February 26, 2024

Dinner and drinks with Julian Assange’s mother – Christine Assange, 10th November 2012

The Assanges seem be skilled at making blunt statements as gracefully as possible. ‘Incommunicado’ “…is basically a nice word for torture,” said his shameless yet humble Mother, Christine. The word has been repeatedly used to describe the conditions under which Julian Assange would be kept if extradited to Sweden.


However, Christine was quick to assure a packed Leichhardt Town Hall in Sydney, on 10 November that she had not become an activist simply because Julian is her son. “I’m doing this because I believe in it,” she said. The event had been arranged by the Green Left Weekly and Socialist Alliance, allowing Assange to relate information directly to people without any media ‘middle man’. Guests were treated not only to a lengthy but informal talk from Christine Assange, but also an Aboriginal welcome to country, Ecuadorian cuisine for dinner (as Ecuador is the only place Julian has been offered asylum and safety), and Cuban music afterwards.


After a revealing talk about the trials and tribulations of the last two years, Assange was asked to verify her sincerity further in an audience Q&A. She said without hesitation that she had spent around nine months reading Wikileaks cables to satisfy her own mind, before commencing full efforts to fight injustices wrought by the Australian, UK, and Swedish Governments against her son.


But rather than trying all night to convince guests Julian’s motives were pure, Christine spent the time simply relating a long list of little known-factual details about the ongoing fiasco. One example was that the ‘consular assistance’ referred to in the media, which had actually consisted of one or two appearances by representatives at public meetings, and no actual contact with Julian himself.


In a one-on-one interview afterwards, Assange was also able to reel off by heart several weblinks where the same information can be found and verified. Indeed, as one example, readers can check wlcentral.org/node/1418. The link reveals a full text copy of the brief which Australian lawyer Jen Robinson wrote to the Australian Government regarding Julian Assange in March 2011. It’s a long, ugly read; perhaps one of the most shocking facts is that Assange only found out about his own rape allegations after reading a Swedish tabloid newspaper, rather than being privately contacted by police.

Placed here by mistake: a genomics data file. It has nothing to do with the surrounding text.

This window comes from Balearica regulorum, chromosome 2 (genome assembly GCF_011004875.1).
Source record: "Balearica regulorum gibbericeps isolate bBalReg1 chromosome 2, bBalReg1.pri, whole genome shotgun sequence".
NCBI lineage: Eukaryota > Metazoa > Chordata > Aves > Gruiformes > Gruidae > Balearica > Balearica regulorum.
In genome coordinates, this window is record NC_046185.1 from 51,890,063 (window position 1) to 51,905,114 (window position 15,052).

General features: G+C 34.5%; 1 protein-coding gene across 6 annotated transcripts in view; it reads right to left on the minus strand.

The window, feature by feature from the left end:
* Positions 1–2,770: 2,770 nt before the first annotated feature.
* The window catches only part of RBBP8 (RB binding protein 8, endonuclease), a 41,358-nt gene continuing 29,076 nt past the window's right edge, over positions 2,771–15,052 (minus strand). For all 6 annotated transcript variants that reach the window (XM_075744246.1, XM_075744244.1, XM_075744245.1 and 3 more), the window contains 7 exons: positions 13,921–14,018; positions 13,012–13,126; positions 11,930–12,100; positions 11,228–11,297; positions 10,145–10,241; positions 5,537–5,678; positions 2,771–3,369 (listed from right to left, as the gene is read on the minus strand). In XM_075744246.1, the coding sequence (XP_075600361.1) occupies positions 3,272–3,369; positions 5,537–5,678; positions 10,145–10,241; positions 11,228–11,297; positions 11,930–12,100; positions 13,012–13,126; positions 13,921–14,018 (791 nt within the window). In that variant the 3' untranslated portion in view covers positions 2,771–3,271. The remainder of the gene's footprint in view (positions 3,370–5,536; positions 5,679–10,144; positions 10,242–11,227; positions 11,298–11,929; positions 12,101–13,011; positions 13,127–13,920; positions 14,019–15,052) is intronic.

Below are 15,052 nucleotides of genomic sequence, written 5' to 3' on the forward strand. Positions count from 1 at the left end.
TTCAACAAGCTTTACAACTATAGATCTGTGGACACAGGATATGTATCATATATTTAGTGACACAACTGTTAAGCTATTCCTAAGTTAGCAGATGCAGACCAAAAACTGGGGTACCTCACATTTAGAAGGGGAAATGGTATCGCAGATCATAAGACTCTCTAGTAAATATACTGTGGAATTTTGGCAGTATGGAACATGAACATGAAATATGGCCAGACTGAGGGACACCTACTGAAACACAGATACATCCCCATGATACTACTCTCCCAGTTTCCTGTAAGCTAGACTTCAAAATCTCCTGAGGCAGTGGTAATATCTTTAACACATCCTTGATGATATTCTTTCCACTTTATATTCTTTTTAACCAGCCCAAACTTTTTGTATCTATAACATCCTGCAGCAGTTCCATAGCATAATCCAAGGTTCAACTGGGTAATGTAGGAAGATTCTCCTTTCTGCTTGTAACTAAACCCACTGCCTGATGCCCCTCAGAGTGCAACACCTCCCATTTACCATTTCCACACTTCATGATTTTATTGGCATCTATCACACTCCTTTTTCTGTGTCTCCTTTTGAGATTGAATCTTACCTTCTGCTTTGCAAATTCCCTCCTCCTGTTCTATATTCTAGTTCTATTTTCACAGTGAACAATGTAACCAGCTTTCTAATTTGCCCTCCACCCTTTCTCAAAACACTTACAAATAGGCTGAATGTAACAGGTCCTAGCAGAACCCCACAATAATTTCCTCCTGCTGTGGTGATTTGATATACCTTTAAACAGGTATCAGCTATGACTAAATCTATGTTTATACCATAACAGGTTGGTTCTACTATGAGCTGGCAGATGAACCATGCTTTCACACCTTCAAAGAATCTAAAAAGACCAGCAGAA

The aforementioned ‘incommunicado’ is also referred to several times in Robinson’s brief, and requests the Government to protect Assange from the condition should he travel to Sweden. To date (almost two years later) no response has been received regarding the request.


Christine said she had never felt drawn to be part of particular lobby groups, but throughout her life had always fought against injustice. From boycotting tuna brands, to attending rallies for East Timor, and extensively supporting Child Protection, it seems Julian grew up watching his Mother defending victims of wrongdoing.


Wikileaks cables dating back to 2004 are still freely available on the Internet at the time of writing, for anyone that cares to read and make their own decisions on their validity. For example, 3919 hits were returned when this author typed in ‘torture’ as a keyword. Results were categorized across a multitude of countries, which included the U.S. and Canada, but not Australia.


Two guests at the evening’s event also included David Hicks and his wife, Aloysia. David Hicks survived human rights abuses in Guantanamo Bay between January 2002 and May 2007, which the couple are still campaigning to have investigated officially by the Australian Government.


Mrs. Hicks said that the affair with Assange was like “history repeating,” and the Government had claimed to provide David with ‘consular assistance’ the same way they are now for Julian-, which in her opinion was not worth the paper it was written on.


“The most significant thing that we’re all fighting for is to make sure human rights abuse does not happen to anyone ever again,” she said. “The public will not let the government put human rights aside for political purposes. It’s just not ok.”

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